. . . that bygone ages of the world were actually filled by living men, not by protocols, state-papers, controversies and abstractions of men. Not abstractions were they, not diagrams or theorems; but men, in buff or other coats and breeches, with colour in their cheeks, with passions in their stomach, and the idioms, features, and vitalities of very men. ["Men"] is a little word. . . . History will henceforth have to take thought of it. Her faint hearsays of "philosophy teaching by experience" will have to exchange themselves everywhere for direct inspection and embodiment: this, and this only, will be counted experience; and till once experience have got in, philosophy will reconcile herself to wait at the door. It is a great service, this that Scott has done; a great truth laid open by him.33

Whether or not Scott laid open this great truth, the New England historians considered it a fundamental truth. They concentrated on literary technique, "interest," and effect not only because they had been literary men before they became historians, but also because they believed that the re-creation of the Past requires imaginative and literary skill. To give events their natural coloring, as Bancroft wanted to do,34 to re-create men with passions in their stomach, one had to be "literary." The so-called philosophical historians were in disrepute.35 The New England historians did not object primarily to their Toryism or to their writing (Prescott, for one, admired Hume's style);36 the issue was the kind of experience that should be let in while philosophy waited at the door. Vitality, color, embodiment--these are the most important ideas in Carlyle's paragraph. The proper subject for the historian was one in which types of "very men" and ideas could be embodied. Prescott did not want to write as Hallam did, "like a technical Jurist."37 Bancroft said he was unworried by the competition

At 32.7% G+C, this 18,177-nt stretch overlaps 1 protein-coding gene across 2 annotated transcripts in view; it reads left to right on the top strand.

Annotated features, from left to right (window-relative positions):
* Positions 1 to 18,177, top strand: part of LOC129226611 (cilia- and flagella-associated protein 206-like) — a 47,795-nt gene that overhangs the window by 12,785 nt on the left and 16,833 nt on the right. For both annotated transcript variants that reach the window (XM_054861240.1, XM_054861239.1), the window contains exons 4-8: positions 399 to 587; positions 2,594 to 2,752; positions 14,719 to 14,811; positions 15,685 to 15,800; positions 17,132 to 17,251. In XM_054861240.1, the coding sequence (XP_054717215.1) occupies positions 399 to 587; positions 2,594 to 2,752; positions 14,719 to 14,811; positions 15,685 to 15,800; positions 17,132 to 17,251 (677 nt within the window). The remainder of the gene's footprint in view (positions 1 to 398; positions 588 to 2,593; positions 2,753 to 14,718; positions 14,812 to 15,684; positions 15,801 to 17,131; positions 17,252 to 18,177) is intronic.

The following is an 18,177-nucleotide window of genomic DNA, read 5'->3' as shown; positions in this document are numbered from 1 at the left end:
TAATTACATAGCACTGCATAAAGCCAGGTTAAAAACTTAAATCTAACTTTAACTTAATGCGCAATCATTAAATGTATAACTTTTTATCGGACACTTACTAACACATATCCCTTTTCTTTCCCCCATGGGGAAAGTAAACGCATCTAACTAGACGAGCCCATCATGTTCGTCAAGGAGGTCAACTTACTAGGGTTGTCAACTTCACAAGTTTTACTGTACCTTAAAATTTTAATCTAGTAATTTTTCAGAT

of Jared Sparks because he did not intend to write "a Mignet compendium"; "details," he added, "give life and charm."38

Prescott's notebooks reveal how strongly the "literary attitude" could influence the choice of subjects. In his first written notice that he was considering a history of Ferdinand and Isabella, he said he preferred it "as more novel and entertaining" than any alternative topic. His recurrent doubts about the subject grew out of his dislike for "minute details," his desire to avoid "what I detest, hunting up latent barren antiquities."39 When he confirmed his decision "finally, for the hundredth time," in 1828--after having long abandoned the subject for a study of English literature--he stressed again the idea that the narrative would be interesting; he reminded himself to "aim at wide rather than deep views, at a popular, rather than erudite compilation, avoiding intricate research, particularly in antiquities, and particularly too on topics relating to constitutions of Government, or economy." Such a history, he argued, "may be made novel, elegant, useful, and very entertaining. What more can I desire?"